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Smithfield facility will ‘earn your sweat’

Smithfield’s Raw Fitness is rightly named.

If you connect with owner and trainer Jay Riddick, he likes to say you’ll earn your sweat, because he’ll keep it real with you on your performance and effort. The Smithfield business has been open for about a year.

“Comparing us to other gyms, we tend to be different,” he said. “We are a judgmental zone. When you step out everyday into the corporate world, you’re being judged. I don’t want to paralyze you and say ‘This is a judgment-free zone and go ahead and feel comfortable being unhealthy.’ You don’t want to feel comfortable being unhealthy.”

But the judgment comes out of a sense of duty to challenge and coach clients — not from contempt.

“I wanted to show Smithfield there’s a whole different world of fitness that hasn’t been tapped into because people are afraid to go the distance. … There are no shortcuts to healthy. Transformation hurts. There are going to be days you don’t feel like doing it. But that’s why you hire one of my trainers or myself. We’re here with you. We’re going to go through that ride right along with you.”

By the third week of the new year, many people have already given up on their resolutions to get healthy. If you’d like to try again, Raw Fitness is hosting a special event to introduce people to the bodybuilding and fitness training community.

The center is hosting Iron Sharpens Iron Bro Day from 8 to 11 a.m. Jan. 23 at 1807 S. Church St. It’ll offer a brief opportunity for people to meet some of the region and industry’s top athletes and take a glance at the facility if they haven’t visited before. However, out of consideration for everyone’s health and safety, although the doors will be open, the number of guests will be limited.

If improving your health seems insurmountable, Riddick’s personal story of perseverance may inspire.

“I was born premature, at a real early age,” he said. “I had open heart surgery also. Doctors gave me a life expectation of 18 years. I’m 36 years old now. They told my parents I wouldn’t be able to run, jump or participate in any extracurricular activities.” But Riddick, a Suffolk native, went on to play football, basketball and run track, and later, got into bodybuilding.

Riddick, who has participated in and won multiple bodybuilding competitions, said the hardest thing to impart to clients is that you can’t change your health overnight. It’s not that easy, but Riddick said the effort is worth it.

“You only get one chance at life. And your body is not a car you can trade in or a house or something you can buy new. Once it’s done and burned down, that’s it. There’s no bringing it back.”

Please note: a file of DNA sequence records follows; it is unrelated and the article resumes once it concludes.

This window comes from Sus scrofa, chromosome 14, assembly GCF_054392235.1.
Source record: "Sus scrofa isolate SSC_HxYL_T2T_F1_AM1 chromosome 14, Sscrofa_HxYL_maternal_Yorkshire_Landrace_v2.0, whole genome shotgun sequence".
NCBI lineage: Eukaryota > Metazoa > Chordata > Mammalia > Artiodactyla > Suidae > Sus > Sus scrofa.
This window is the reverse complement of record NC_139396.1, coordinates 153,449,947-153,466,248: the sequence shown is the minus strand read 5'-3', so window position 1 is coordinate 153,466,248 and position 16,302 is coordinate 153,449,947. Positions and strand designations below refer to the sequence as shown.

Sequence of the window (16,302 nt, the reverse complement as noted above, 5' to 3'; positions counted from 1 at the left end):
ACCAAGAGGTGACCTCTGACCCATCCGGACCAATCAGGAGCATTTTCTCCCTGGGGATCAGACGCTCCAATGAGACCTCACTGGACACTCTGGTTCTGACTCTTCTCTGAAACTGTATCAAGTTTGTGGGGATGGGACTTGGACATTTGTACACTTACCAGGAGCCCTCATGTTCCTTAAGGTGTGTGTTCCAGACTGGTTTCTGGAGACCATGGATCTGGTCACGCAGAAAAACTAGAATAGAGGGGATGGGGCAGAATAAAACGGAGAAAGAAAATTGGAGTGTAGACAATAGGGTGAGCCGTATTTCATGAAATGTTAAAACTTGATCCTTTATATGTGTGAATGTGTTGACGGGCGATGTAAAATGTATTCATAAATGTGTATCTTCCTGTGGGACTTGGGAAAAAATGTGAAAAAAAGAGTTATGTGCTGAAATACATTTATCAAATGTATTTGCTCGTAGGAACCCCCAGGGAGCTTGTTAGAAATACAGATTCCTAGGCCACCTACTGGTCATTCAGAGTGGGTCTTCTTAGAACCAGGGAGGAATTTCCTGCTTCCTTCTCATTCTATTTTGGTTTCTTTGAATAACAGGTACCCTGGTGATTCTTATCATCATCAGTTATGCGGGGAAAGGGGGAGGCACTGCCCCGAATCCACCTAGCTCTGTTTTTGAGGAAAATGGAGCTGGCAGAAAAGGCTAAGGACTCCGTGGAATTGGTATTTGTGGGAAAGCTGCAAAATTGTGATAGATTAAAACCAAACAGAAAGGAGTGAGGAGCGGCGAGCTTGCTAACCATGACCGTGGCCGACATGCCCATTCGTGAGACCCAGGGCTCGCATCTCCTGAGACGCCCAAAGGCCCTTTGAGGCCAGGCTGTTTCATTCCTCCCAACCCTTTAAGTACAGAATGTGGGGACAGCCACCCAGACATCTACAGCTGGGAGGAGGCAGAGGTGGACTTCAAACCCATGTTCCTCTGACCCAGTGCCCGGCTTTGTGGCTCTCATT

Riddick said his business has persevered through the pandemic. He credits his faith for helping him get through a year of unprecedented challenges and experiences. Business has still been good, due in part to how the fitness facility operates.

“Being that this is a training facility and not open to the public per se — you only get in through appointments — you minimize the chances of bringing coronavirus in,” said Riddick, who added that they still follow a thorough cleaning and social distancing protocol during daily operations to maintain everyone’s health and safety.

Charles Wade will be among the training professionals participating on Jan. 23. He met Riddick at a bodybuilding competition and they’ve built their professional relationship, friendship and their physical bodies over the years.

Wade said he’s eager to connect with people at the event and to share some insight into bodybuilding.

“A lot of people have a misconception that all we do is just throw around heavy weights,” Wade said. “That’s far from it, especially to be a coach. You have to be smart and intelligent. I’ve got people’s health in my hands. You’ve got to know what you’re doing.”

His hope is that everyone who decides to connect through the event “is just to give people a different outlook on health and fitness overall.” His advice for people who are trying to make a change?

“Don’t be scared. You’ve got to take a chance on something. Why not take a chance on your health?” Riddick “is absolutely family-friendly and family-oriented,” Wade said. “His establishment is for any and everybody, whether it’s from age 8 to 80. It’s that friendly for anybody.”

Riddick is also proud that strong bodies support kind hearts that also work to strengthen the community.

Raw Fitness supports multiple charitable organizations. They include Big Dog Little Dog, a mentoring program for young men, and Straighten Up and Fly Right, a nonprofit that’s backed by the Washington NFL team and the Baltimore Ravens. Riddick has also sponsored and participated in charity events — runs exceeding marathon length — to support family, friends and community members and donated 100% of the proceeds to support their causes.